Description
BACKGROUND OF THE INVENTION

The present invention relates to optical method and apparatus for reading from and/or writing information on an information recording and/or reproducing medium such as an optical disk and, more particularly, to optical method and apparatus for detecting the focusing state and positional accuracy of a light beam directed onto an optical disk tracking guide in an optical read/write system.

In an optical system which reads out from or writes information on an information recording and/or reproducing medium, a laser beam is projected onto the information recording and/or reproducing medium (to be referred to as an optical disk hereinafter) through an optical head. The laser beam is reflected from the optical disk and is picked up by the optical head. In order to write information on the optical disk and read it out therefrom properly, the focal point of an objective lens of the optical head must be accurately placed on the light-reflecting surface of the optical disk. In other words, the beam waist of the laser beam converged by the objective lens must be projected onto the optical disk. Various apparatuses have been developed to detect the defocusing state or out-of-focus state of the objective lens. However, these apparatuses are unsatisfactory. For example, an apparatus which utilizes the difference between sizes of focused and defocused beam spots on the optical disk is proposed wherein different patterns of focused and defocused beam spots are projected onto a photodetector and are detected by the photodetector to control proper focusing. Further, a laser beam focusing apparatus which is provided with a lens system combining a convex lens and a cylindrical lens is disclosed in U.S. Pat. No. 4,079,247 of Bricot et al. In the above-mentioned apparatuses, if minute recesses or projections are formed on the optical disk, a diffraction pattern is formed in the beam spot pattern on the photodetector, resulting in erroneous operation. In an optical disk which has a tracking guide to increase information recording capacity, a diffraction pattern of the tracking guide is formed in the beam spot pattern on the photodetector when the beam spot is formed on the tracking guide. As a result, the apparatus may be erroneously operated.

In the apparatuses described above, the defocusing state of the objective lens is detected by changes in the size of the beam spot pattern on the photodetector or by the shape of the beam spot pattern. Another apparatus is proposed which detects the defocusing state of the objective lens by the location of a beam spot pattern formed on a photodetector. In this apparatus, a laser beam for detecting the defocusing state of the objective lens is incident on the objective lens and parallel to an optical axis of the objective lens and projected onto the optical disk through the objective lens. This laser beam is provided in addition to laser beams which are used for readout and writing of information. However, this apparatus has a drawback that the optical system becomes complex and the apparatus is manufactured at high cost, because an optical system having at least two optical paths for the laser beams is required. Other apparatuses are disclosed in Japanese Patent Disclosure No. 53-28405 and 53-10407, respectively. In these apparatuses, laser beams for reading out and writing information are not transmitted on an optical axis of an objective lens but are transmitted in parallel to the axis. However, in these apparatuses the laser beams cannot be sufficiently, converged by the objective lens, and a sufficiently small beam spot cannot be formed on the optical disk. Further, since the laser beams pass through the outer peripheral portion of the objective lens and are projected onto the optical disk, the intensity of the laser beams projected onto the optical disk is decreased by eclipse.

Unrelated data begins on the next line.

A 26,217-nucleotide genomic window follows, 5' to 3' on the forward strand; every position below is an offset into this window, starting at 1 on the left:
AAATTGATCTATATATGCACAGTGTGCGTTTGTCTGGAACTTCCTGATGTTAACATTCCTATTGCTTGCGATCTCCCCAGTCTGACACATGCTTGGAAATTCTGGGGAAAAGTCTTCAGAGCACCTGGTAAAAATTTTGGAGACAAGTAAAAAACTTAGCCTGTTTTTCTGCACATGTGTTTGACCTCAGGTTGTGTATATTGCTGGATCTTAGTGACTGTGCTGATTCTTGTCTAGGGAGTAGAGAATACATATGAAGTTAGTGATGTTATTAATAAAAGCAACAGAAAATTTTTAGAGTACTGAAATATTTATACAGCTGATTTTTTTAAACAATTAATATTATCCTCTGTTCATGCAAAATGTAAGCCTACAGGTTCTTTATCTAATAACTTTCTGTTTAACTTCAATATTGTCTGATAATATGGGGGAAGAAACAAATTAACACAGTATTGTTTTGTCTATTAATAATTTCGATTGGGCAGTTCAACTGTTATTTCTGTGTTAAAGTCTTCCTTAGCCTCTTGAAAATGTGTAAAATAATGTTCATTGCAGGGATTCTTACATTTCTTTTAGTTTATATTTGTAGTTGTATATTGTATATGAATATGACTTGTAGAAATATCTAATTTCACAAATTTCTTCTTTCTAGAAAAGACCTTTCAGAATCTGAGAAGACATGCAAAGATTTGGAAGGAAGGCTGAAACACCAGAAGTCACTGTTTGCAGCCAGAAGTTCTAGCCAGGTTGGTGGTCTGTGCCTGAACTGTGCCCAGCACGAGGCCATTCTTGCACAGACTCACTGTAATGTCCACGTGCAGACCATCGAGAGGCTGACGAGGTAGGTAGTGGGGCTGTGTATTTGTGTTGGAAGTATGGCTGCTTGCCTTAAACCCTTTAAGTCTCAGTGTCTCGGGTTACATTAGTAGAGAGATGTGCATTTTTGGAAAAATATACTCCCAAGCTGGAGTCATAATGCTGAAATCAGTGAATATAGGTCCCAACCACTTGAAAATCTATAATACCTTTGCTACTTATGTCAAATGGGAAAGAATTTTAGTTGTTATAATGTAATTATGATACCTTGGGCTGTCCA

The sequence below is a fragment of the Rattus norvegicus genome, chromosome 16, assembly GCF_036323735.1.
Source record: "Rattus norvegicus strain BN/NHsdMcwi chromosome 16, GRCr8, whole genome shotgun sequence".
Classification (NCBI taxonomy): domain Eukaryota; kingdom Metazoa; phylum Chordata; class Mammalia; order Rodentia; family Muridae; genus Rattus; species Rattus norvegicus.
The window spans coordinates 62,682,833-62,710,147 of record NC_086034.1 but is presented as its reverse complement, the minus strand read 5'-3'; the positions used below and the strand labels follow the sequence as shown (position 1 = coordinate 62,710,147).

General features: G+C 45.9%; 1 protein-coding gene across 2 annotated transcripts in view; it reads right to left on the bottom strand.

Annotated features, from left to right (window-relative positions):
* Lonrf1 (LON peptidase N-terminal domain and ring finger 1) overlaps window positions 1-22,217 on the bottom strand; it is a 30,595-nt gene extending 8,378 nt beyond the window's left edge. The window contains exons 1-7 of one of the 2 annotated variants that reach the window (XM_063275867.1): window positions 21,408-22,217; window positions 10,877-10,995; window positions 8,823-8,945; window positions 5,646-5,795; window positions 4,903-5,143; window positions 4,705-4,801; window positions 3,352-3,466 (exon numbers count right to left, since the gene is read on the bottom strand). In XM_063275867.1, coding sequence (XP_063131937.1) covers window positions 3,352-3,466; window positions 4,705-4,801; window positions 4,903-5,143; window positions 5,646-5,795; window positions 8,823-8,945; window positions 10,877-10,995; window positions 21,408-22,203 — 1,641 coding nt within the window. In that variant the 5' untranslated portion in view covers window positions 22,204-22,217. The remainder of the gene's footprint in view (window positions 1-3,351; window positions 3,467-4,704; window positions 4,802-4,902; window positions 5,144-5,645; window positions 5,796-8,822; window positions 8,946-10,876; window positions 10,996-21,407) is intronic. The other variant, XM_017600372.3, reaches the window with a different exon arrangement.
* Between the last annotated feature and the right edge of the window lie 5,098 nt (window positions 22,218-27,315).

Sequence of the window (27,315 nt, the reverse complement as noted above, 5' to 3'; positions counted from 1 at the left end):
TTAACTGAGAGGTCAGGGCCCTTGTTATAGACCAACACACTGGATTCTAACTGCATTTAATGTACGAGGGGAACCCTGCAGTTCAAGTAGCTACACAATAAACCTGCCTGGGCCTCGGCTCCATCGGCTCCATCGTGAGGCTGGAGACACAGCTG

Further, an apparatus is disclosed in Japanese Patent Disclosure No. 53-118103, in which a prism is arranged in an optical path of laser beams which have been reflected by an optical disk. In this apparatus, the intensity of the laser beams may attenuate when they pass through the prism, and unwanted diffraction may occur.

Although the various aforementioned drawbacks are peculiar to the optical system of an optical head, the inventor hereof has revealed that the photodetector provided in the system for detecting the defocusing state of the objective lens also involves a problem to be solved. In the conventional optical head, a diffraction pattern appears in the beam spot on the light receiving surface of the photodetector due to smaller projections or recesses on the light-reflecting surface and to dirt and defects on the optical disk and in the optical system. Due to the diffraction pattern, the photodetector judges the objective lens as being in the defocusing state in spite of the fact that the objective lens is in the in-focus of the just focusing state, there being a possibility that a focusing signal will be generated. As a result, it is not possible in the conventional optical head to correctly detect the just focusing state.

SUMMARY OF THE INVENTION

It is therefore, an object of the present invention to provide an optical system for accurately detecting the focusing state of an objective lens.